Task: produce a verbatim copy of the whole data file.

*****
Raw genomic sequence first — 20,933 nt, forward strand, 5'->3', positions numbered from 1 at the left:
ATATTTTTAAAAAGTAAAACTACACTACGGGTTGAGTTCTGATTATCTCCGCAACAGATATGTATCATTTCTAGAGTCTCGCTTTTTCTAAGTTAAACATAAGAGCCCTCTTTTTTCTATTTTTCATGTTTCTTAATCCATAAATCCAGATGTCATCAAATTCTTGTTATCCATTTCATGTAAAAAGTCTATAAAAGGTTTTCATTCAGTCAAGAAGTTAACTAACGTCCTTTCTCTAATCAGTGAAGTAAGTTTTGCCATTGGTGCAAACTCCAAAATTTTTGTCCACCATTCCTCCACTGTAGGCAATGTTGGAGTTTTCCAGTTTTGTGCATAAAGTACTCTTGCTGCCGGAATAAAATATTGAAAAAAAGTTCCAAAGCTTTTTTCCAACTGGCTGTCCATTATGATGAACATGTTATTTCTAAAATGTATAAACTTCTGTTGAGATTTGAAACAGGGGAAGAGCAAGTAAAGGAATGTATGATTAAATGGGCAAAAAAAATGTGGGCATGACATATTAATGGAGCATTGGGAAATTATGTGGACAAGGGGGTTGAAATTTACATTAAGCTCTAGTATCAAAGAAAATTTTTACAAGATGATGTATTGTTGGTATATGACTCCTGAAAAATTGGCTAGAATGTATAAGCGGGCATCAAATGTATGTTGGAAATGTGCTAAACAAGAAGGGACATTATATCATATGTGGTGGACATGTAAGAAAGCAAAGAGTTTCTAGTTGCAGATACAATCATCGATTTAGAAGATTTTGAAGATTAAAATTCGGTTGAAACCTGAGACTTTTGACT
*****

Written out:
Raw genomic sequence first — 20,933 nt, forward strand, 5'->3', positions numbered from 1 at the left:
ATATTTTTAAAAAGTAAAACTACACTACGGGTTGAGTTCTGATTATCTCCGCAACAGATATGTATCATTTCTAGAGTCTCGCTTTTTCTAAGTTAAACATAAGAGCCCTCTTTTTTCTATTTTTCATGTTTCTTAATCCATAAATCCAGATGTCATCAAATTCTTGTTATCCATTTCATGTAAAAAGTCTATAAAAGGTTTTCATTCAGTCAAGAAGTTAACTAACGTCCTTTCTCTAATCAGTGAAGTAAGTTTTGCCATTGGTGCAAACTCCAAAATTTTTGTCCACCATTCCTCCACTGTAGGCAATGTTGGAGTTTTCCAGTTTTGTGCATAAAGTACTCTTGCTGCCGGAATAAAATATTGAAAAAAAGTTCCAAAGCTTTTTTCCAACTGGCTGTCCATTATGATGAACATGTTATTTCTAAAATGTATAAACTTCTGTTGAGATTTGAAACAGGGGAAGAGCAAGTAAAGGAATGTATGATTAAATGGGCAAAAAAAATGTGGGCATGACATATTAATGGAGCATTGGGAAATTATGTGGACAAGGGGGTTGAAATTTACATTAAGCTCTAGTATCAAAGAAAATTTTTACAAGATGATGTATTGTTGGTATATGACTCCTGAAAAATTGGCTAGAATGTATAAGCGGGCATCAAATGTATGTTGGAAATGTGCTAAACAAGAAGGGACATTATATCATATGTGGTGGACATGTAAGAAAGCAAAGAGTTTCTAGTTGCAGATACAATCATCGATTTAGAAGATTTTGAAGATTAAAATTCGGTTGAAACCTGAGACTTTTGACT